(c) Places _ VR Festival / Medienmalocher, Ravi Sejk

(c) Places _ VR Festival / Medienmalocher, Ravi Sejk

24-hour hacking – for the city of the future

What should the city of the future look like? Somehow digital – probably but also sustainable and worth living in? At this year’s Places _ VR Hackathon, the participants tried to find answers to this question, and they did so using technologies of Extended Reality (VR, AR, MR).

This year, the Hackathon brought together 25 participants from different professions and fields to develop useful and creative prototypes for given problems – the challenges. The whole thing with the possibilities of Extended Reality and the time was short, because the prototypes had to be developed within only 24 hours.

First of all, of course, it was all about concrete challenges and working approaches, which the topic sponsors had to pitch in front of the participants. In the end, four teams were formed around various case studies. These challenges were selected by the hackathon teams – on the one hand because XR technologies promised good solutions, on the other hand because the teams considered the selected problems to be particularly relevant.

The Soest funfair was the focus of a challenge by the city of Soest, which like Gelsenkirchen is part of the NRW Digital Model Regions. In 682 years the event has only been cancelled 3 times. Also in 2020 the funfair will be cancelled due to corona. The question here was: How can such a traditional event be experienced in digital space? But the city of Soest directly had another challenge in its luggage, which was very close to life but nevertheless more complicated – the digital cemetery. It was about death and the digital legacy. So: How can a cemetery benefit from the innovative power of extended reality?

From the city of Paderborn, also a pioneer in digitization in NRW, came a challenge in the field of “mobility” and the combination of IOT, Big Data and XR. The castle intersection in Paderborn is equipped with sensors to evaluate real-time data on traffic volumes. The question is: How can these data, algorithms and VR work together?

Last but not least, a group has dealt with the challenge of the open landscape lap (cooperation lala.ruhr & innovation drivers). With VR, AR and MR we want to develop possibilities to give people options for action to answer the question how we can use open data for the collaborative design of green landscapes in the city?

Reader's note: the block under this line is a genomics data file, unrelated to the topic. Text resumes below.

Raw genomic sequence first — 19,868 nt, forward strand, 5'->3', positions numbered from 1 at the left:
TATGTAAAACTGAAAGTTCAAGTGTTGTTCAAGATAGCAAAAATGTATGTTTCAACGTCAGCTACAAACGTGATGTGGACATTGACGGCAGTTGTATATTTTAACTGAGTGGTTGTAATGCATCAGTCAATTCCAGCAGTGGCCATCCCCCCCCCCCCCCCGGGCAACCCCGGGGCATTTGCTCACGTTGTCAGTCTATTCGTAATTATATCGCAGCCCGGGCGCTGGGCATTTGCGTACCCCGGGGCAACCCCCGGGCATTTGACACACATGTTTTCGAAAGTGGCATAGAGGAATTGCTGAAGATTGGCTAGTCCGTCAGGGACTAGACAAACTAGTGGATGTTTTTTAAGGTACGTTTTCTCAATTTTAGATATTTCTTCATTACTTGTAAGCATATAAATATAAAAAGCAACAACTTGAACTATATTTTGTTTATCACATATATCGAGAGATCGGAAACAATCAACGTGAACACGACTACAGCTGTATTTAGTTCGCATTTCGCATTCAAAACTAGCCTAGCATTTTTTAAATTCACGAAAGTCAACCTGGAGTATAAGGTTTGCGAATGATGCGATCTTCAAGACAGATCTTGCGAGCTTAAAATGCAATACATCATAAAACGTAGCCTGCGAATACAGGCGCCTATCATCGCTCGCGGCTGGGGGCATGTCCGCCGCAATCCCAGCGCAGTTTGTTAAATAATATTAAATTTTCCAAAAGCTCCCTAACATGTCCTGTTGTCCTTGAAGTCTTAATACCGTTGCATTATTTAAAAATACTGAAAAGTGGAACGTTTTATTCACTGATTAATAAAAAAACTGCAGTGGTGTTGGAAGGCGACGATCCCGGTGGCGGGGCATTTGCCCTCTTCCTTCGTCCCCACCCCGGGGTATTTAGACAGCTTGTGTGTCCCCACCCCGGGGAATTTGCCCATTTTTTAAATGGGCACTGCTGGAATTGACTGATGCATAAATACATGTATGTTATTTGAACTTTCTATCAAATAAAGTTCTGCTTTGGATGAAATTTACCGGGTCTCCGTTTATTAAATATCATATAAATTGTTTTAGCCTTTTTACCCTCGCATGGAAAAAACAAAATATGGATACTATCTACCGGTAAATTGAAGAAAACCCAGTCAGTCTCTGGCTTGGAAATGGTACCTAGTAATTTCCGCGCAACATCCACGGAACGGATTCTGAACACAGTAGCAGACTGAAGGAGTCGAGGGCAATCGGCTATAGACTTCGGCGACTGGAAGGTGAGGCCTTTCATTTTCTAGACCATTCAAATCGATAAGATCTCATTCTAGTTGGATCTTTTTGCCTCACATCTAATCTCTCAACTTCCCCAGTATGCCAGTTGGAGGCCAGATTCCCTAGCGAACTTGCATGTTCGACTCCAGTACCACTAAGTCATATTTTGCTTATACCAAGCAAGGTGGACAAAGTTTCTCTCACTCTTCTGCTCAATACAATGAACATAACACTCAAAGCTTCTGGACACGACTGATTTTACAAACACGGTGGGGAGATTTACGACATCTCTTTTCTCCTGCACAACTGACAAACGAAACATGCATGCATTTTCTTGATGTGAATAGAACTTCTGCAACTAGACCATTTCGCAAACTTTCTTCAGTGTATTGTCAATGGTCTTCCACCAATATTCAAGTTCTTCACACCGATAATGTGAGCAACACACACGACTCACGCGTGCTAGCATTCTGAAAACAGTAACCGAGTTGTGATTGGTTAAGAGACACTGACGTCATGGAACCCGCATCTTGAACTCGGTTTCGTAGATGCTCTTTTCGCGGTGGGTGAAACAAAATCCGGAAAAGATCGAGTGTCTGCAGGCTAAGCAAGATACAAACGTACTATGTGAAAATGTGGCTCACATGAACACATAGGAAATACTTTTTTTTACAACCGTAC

How did the Hackathon go?

(c) Places _ VR Festival / Medienmalocher, Ravi Sejk

(c) Places _ VR Festival / Medienmalocher, Ravi Sejk

(c) Places _ VR Festival / Medienmalocher, Ravi Sejk

(c) Places _ VR Festival / Medienmalocher, Ravi Sejk

(c) Places _ VR Festival / Medienmalocher, Ravi Sejk

(c) Places _ VR Festival / Medienmalocher, Ravi Sejk

At noon on Friday (August 21, 2020), the participants from Germany and abroad met at the Science Park in Gelsenkirchen. Spread out in the arcade of the Science Park, the theme sponsors competed for their challenges in front of the participants. Four challenges were then chosen by the teams.

After a team-building phase in which they got to know each other and discuss their working methods, the start of coding was at 4 pm. The teams set up at their workplaces, discussed and brainstormed their ideas, concretized them and started to implement them. On Saturday afternoon (4 p.m.), after 24 hours, the “whistle” was blown and all teams had to stop working. The jury, led by Farina Hamann, Dr. Eike Langbehn and Wolfgang Jung, looked at the prototypes and solutions and put the applications through their paces.

There were obviously no limits to creativity and the teams developed innovative solutions in the short time available. After the presentation in front of the jury, all participants changed location and gathered in the courtyard of the festival center on Bochumer Straße. One after the other the teams presented their solutions in a three minute pitch.